WorldCat Identities

Yacobucci, Brent D.

Overview
Works: 59 works in 212 publications in 1 language and 1,478 library holdings
Roles: Author
Classifications: JK1108, 338.476292220973
Publication Timeline
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Most widely held works by Brent D Yacobucci
Sport utility vehicles, mini-vans and light trucks an overview of fuel economy and emissions standards by Brent D Yacobucci( Book )

16 editions published between 1999 and 2003 in English and held by 233 WorldCat member libraries worldwide

Fuel ethanol background and public policy issues by Brent D Yacobucci( Book )

30 editions published between 1999 and 2007 in English and held by 218 WorldCat member libraries worldwide

Ethanol plays a key role in policy discussions about energy, agriculture, taxes, and the environment. In the United States it is mostly made from corn; in other countries it is often made from cane sugar. Fuel ethanol is generally blended in gasoline to reduce emissions, increase octane, and extend gasoline stocks. Recent high oil and gasoline prices have led to increased interest in alternatives to petroleum fuels for transportation. Further, concerns over climate change have raised interest in developing fuels with lower fuel-cycle greenhouse-gas emissions. Supporters of ethanol argue that its use can lead to lower emissions of toxic and ozone-forming pollutants, and greenhouse gases, especially if higher-level blends are used. They further argue that ethanol use displaces petroleum imports, thus promoting energy security. Ethanol's detractors argue that various federal and state policies supporting ethanol distort the market and amount to corporate welfare for corn growers and ethanol producers. Further, they argue that the energy and chemical inputs needed to turn corn into ethanol actually increase emissions and energy consumption, although most recent studies have found modest energy and emissions benefits from ethanol use relative to gasoline. The market for fuel ethanol is heavily dependent on federal incentives and regulations. Ethanol production is encouraged by a federal tax credit of 51 cents per gallon. This incentive allows ethanol -- which has historically been more expensive than conventional gasoline -- to compete with gasoline and other blending components. In addition to the above tax credit, small ethanol producers qualify for an additional production credit. It has been argued that the fuel ethanol industry could scarcely survive without these incentives. In addition to the above tax incentives, the Energy Policy Act of 2005 (P.L. 109- 58) established a renewable fuels standard (RFS). This standard requires the use of 4.0 billion gallons of renewable fuels in 2006, increasing each year to 7.5 billion gallons in 2012. Most of this requirement will likely be met with ethanol. In the United States, approximately 3.4 billion gallons of ethanol were consumed in 2004. Thus, the RFS will likely lead to a doubling of the U.S. ethanol market by 2012. Some analysts believe that this program could have serious effects on gasoline suppliers, leading to somewhat higher fuel prices. Thus, the Environmental Protection Agency's implementation of the program will likely be of continuing concern to Congress. Other issues of Congressional interest include support for purer blends of ethanol as an alternative to gasoline (as opposed to a gasoline blending component), promotion of ethanol vehicles and infrastructure, and imports of ethanol from foreign countries. This report supersedes CRS Report RL30369, Fuel Ethanol: Background and Public Policy Issues (available from author). It will be updated as events warrant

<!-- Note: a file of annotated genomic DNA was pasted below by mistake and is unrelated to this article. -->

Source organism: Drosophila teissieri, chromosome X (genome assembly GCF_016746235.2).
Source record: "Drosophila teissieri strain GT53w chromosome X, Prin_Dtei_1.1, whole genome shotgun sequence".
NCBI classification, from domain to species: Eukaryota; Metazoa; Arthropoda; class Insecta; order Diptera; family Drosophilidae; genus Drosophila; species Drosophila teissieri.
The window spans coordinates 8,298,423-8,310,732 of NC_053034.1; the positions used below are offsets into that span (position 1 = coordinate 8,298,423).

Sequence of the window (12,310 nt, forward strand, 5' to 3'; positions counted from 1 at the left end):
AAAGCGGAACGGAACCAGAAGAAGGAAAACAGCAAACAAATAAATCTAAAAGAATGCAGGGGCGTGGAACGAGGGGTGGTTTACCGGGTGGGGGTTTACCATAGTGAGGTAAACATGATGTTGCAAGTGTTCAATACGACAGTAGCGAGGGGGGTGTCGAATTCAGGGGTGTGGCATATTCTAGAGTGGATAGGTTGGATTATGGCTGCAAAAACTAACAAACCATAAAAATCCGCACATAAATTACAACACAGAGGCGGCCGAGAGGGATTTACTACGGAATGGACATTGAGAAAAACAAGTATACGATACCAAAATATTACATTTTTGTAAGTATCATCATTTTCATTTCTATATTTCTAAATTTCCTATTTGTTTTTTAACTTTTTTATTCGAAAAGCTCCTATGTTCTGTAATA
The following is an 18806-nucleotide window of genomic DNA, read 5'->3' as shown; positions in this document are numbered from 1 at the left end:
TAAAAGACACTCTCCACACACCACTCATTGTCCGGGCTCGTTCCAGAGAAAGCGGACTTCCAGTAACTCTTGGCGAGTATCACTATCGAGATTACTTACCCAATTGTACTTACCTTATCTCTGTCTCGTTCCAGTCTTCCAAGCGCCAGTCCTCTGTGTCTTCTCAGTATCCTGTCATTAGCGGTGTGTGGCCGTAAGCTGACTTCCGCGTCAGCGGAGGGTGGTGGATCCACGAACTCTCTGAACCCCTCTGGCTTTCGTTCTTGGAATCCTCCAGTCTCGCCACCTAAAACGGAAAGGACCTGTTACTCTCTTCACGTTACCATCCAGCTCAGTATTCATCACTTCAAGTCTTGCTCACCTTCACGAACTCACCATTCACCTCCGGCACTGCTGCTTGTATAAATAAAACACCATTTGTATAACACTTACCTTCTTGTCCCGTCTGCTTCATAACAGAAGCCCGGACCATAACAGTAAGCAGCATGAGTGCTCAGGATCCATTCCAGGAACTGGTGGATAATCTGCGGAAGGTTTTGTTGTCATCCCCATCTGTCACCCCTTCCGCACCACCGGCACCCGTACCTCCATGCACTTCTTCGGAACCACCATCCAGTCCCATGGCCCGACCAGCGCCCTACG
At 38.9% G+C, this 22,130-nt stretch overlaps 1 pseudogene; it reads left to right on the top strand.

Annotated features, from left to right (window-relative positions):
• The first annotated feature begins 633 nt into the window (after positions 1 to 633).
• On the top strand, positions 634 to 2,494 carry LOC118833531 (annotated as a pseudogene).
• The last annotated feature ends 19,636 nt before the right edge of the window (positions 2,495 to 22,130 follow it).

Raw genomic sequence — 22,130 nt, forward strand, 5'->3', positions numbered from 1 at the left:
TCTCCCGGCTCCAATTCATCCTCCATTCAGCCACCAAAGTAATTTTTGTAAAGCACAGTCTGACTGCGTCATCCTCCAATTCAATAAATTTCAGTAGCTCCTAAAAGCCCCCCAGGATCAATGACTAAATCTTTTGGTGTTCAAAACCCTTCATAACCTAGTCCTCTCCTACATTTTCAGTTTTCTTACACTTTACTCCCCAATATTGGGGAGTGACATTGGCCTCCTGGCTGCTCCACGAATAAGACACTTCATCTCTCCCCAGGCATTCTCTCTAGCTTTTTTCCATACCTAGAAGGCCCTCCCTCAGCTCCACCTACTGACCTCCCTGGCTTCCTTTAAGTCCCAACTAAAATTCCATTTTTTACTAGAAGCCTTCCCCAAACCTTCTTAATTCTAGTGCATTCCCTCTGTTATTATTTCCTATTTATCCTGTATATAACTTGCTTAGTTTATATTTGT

U.S. automotive industry : policy overview and recent history by Stephen Cooney( Book )